Family roots. CEO Keith Bentley, an electrical engineer, first wrote the software that was to become MicroStation in 1982 for DuPont. His objective was to develop a CAD product that would enable the company to do physical and chemical plant designs and schematics on machines other than expensive, dedicated hardware. The product, which Bentley called PseudoStation, emulated the VAX-based Interactive Graphics Design System from Intergraph Corp. on generic terminals. Eventually, DuPont let Keith commercialize the software.
Meanwhile, brother Barry was finishing his Ph.D. studies in chemical engineering at the California Institute of Technology, and running a company he co-founded (Dynamic Solutions Corp.) to develop software for the laboratory chemistry market. He and Keith joined forces in a new company (Bentley Systems) in 1984 to further develop and commercialize PseudoStation as a new product for IBM-compatible PCs. It wasn't long before sales of MicroStation, the name they gave the enhanced product, overtook sales of the laboratory instrumentation software, so they sold Dynamic Solutions to Millipore, Bedford, MA, and concentrated on the new product.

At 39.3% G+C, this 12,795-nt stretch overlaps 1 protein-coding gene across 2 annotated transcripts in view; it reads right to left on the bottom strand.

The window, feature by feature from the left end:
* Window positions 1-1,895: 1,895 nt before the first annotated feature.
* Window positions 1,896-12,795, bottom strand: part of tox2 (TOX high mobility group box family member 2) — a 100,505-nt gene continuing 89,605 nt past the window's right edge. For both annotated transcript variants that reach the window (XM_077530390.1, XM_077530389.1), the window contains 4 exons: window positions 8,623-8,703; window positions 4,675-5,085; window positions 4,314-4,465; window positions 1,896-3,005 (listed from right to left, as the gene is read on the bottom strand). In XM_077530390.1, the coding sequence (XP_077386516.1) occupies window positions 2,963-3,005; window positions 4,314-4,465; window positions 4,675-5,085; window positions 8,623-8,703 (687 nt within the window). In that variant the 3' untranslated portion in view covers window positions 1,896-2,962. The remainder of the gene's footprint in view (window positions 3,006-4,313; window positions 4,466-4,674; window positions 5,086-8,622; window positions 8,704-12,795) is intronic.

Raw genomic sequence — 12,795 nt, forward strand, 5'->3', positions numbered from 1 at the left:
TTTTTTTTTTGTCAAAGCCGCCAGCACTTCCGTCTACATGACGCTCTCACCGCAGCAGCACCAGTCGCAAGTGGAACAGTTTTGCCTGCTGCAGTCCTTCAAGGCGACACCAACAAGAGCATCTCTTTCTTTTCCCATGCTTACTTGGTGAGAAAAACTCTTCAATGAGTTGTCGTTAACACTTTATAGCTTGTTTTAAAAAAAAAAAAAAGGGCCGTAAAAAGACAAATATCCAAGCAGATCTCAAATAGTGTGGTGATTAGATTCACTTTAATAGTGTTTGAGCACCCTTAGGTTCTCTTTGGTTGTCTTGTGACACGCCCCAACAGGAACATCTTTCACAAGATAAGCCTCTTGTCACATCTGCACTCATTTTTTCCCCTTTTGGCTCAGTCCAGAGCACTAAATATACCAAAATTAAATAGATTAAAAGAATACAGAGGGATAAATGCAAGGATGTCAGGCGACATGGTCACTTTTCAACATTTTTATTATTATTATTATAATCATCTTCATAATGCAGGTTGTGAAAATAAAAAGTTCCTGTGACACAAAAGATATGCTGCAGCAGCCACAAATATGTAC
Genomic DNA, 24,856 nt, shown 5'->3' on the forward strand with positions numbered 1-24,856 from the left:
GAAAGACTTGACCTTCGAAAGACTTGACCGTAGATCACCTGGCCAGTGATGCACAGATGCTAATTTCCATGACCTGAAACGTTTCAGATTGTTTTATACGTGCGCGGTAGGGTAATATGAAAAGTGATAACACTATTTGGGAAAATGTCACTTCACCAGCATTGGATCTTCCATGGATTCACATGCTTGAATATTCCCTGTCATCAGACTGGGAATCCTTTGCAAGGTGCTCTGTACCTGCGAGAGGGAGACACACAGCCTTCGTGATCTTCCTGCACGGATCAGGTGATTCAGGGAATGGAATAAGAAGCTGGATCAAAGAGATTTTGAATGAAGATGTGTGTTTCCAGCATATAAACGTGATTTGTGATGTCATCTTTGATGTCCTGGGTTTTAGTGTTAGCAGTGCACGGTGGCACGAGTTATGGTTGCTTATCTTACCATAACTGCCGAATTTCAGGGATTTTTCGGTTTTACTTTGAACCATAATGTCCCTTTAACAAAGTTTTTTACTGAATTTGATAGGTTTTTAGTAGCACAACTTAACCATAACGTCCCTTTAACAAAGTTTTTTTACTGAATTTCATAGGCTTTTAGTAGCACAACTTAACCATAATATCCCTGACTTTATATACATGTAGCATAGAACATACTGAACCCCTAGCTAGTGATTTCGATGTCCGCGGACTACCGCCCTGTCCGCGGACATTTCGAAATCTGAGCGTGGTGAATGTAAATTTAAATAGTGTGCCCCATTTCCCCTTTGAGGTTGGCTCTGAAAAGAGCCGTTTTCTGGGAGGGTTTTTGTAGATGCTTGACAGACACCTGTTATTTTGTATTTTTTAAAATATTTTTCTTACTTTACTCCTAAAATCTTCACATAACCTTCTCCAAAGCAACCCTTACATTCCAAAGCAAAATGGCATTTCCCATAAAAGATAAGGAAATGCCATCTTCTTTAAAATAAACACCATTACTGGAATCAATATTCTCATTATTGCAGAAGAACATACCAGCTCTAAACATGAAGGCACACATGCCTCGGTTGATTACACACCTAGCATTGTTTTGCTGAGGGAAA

In 1987, Scott joined as vice president of operations and sales and Ray came on board with responsibility for 3-D and rendering functionality and, ultimately, the MicroStation solids modeler.
Initial users, besides DuPont, included Renault, Molex, and others who used the software for machine tooling, among other applications. But, it became apparent to the founders that further growth would depend on marketing prowess they didn't have. "At the time, it was a company of programmers who never worried about sales," says brother Greg. In 1987, Integraph bought 50% of the company and exclusive sales and marketing rights. "Intergraph users had been seeking out MicroStation," he says, "so Keith and Barry saw the liaison with Intergraph as mutually beneficial."
In 1991, Greg joined the other four brothers after selling his own financial software company, Devon Systems. In 1995, the brothers consolidated MicroStation development, marketing, and sales at Bentley.